Definitions

Mason bee

Mason bee

Mason bee is a general term for certain species of bees in the family Megachilidae, most appropriately restricted to the genus Osmia, such as the orchard mason bee (Osmia lignaria), the blueberry bee (Osmia ribifloris), and the hornfaced bee (Osmia cornifrons). They are named from their habit of making compartments of mud in their nests, which are made in hollow reeds or holes in wood made by wood boring insects. The former two are native to the Americas and the latter to Japan although lignaria and cornifrons have been moved from their native ranges for commercial purposes.

Mason bees are increasingly cultivated to improve pollination for early spring fruit flowers. They are used sometimes as an alternative, but more often as an augmentation for Western honey bees.

Unlike honey bees (Apis), they are solitary; every female is fertile and makes her own nest, and there are no worker bees for these species. Solitary bees produce neither honey nor beeswax. They are immune from acarine and Varroa mites, but have their own unique parasites, pests and diseases.

Most mason bees live in holes and can be attracted by drilling short holes in a block of wood. They are excellent spring season pollinators and, since they have no honey to defend, will only sting if squeezed or stepped on. As such, they make excellent garden "pets", since they both pollinate the plants and are safe for children and pets.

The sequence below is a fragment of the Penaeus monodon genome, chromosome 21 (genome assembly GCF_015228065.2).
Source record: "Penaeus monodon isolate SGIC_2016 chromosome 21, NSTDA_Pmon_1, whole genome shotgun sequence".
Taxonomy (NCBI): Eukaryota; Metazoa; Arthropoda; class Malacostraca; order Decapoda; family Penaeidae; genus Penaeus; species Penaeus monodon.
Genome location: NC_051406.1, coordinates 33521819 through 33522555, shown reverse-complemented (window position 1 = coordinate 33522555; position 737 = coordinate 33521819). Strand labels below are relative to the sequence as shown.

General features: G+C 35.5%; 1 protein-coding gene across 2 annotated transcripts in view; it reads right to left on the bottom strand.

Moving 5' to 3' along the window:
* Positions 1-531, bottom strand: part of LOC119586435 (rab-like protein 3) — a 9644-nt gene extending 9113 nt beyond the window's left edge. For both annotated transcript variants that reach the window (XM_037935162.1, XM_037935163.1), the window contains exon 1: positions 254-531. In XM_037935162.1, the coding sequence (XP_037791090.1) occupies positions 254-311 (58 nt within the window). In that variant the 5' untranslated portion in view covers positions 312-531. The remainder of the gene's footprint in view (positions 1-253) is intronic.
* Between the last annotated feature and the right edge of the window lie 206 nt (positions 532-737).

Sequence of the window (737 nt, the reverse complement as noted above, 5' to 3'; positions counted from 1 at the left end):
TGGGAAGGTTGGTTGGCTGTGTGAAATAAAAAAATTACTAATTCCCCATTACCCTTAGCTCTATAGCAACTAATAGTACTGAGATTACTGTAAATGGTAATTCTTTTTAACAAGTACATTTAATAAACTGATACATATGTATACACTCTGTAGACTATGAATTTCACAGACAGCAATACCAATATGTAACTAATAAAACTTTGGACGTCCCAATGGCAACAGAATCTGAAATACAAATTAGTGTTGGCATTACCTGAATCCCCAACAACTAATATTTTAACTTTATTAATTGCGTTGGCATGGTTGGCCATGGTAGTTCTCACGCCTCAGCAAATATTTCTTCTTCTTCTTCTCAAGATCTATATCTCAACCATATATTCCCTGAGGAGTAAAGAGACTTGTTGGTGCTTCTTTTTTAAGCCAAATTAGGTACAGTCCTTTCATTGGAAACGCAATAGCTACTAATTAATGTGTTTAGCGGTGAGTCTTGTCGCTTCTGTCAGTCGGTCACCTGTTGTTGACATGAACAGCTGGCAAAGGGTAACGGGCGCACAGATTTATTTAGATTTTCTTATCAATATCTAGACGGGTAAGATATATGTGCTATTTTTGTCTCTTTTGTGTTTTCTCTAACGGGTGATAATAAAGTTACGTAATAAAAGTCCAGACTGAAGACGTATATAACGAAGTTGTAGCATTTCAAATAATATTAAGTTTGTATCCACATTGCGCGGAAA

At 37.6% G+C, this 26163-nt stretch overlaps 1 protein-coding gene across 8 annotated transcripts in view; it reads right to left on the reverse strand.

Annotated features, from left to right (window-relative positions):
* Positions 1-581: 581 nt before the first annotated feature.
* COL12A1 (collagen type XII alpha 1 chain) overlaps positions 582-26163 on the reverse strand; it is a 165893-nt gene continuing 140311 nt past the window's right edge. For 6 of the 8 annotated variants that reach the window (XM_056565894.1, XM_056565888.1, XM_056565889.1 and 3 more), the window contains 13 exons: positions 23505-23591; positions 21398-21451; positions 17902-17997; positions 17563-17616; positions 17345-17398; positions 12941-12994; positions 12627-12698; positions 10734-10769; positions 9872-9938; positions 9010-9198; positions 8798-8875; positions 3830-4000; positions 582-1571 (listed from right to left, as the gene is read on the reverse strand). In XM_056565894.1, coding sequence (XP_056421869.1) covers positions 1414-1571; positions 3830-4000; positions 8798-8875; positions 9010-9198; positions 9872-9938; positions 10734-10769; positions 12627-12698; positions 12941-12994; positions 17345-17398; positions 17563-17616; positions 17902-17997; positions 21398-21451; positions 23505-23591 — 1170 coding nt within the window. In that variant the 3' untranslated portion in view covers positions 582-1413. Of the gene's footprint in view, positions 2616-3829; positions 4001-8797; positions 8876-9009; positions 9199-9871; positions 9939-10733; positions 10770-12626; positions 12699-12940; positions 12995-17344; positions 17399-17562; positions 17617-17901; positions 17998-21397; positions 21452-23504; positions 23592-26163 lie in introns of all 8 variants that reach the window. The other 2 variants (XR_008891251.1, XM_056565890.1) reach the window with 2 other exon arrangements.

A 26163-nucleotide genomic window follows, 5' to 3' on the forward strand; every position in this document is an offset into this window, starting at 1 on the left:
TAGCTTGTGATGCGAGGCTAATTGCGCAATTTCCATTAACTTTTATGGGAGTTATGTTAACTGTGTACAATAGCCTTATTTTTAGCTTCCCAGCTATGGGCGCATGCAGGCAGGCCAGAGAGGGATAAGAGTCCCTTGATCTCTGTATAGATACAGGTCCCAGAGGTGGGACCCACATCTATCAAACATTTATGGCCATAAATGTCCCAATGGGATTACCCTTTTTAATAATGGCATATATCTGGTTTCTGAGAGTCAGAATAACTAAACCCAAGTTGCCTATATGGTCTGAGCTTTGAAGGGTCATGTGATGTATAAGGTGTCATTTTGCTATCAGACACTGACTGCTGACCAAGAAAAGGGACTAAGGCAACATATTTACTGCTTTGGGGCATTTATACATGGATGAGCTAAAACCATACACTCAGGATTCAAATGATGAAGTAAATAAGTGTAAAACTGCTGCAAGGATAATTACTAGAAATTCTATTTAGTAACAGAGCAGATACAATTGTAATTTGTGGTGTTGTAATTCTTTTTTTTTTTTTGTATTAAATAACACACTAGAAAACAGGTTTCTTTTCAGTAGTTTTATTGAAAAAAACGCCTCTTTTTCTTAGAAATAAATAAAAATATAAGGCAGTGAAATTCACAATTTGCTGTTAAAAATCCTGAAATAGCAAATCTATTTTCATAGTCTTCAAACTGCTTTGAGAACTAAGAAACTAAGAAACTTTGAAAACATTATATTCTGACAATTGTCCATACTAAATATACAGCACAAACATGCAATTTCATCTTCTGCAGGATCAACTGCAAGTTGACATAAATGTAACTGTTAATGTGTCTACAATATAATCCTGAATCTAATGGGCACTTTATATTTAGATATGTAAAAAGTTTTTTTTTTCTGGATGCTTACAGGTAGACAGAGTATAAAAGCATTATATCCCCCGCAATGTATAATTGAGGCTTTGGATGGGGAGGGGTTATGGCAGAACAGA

Osmia species are usually metallic green or blue, though many are blackish. Most have black ventral scopae which are difficult to notice unless laden with pollen. They have arolia between their claws unlike Megachile or Anthidium species. The number of Osmia species in North America is probably third in line after Andrena and Perdita.

Life Cycle

The bees emerge from their cocoons in the spring, with males the first to come out. They remain near the nests waiting for the females. When the females emerge, the first thing they do is mate. The males die and the females begin provisioning their nests.

Osmia females like to nest in narrow holes or tubes, typically naturally occurring tubular cavities. Most commonly this means hollow twigs, but sometimes other similar spaces are used, including empty snail shells (they do not excavate their own burrows, unlike many bees). A female might inspect several potential nests before settling in.

Females then visit flowers to gather pollen and nectar, and it will take many trips to complete a pollen/nectar provision mass. Once a provision mass is complete, the bee backs into the hole and lays an egg on top of the mass. Then she creates a partition, which doubles as the back of the next cell. The process continues until she has filled the cavity. Female-destined eggs are laid in the back of the nest, and male eggs towards the front.

Once a bee has finished with a nest, she plugs the entrance to the tube, and then may seek out another nest location.

By the summer, the larva has consumed all of its provisions and begins spinning a cocoon around itself and enters the pupal stage, and the adult matures either in the fall or winter, hibernating inside its insulatory cocoon. Most Osmia species are found in places where the temperature drops below 0°C for long durations, like northern Canada, and they are well-adapted to cold winters.

See also

External links

Further reading

Pollination with Mason Bees, Dr. Margeriet Dogterom

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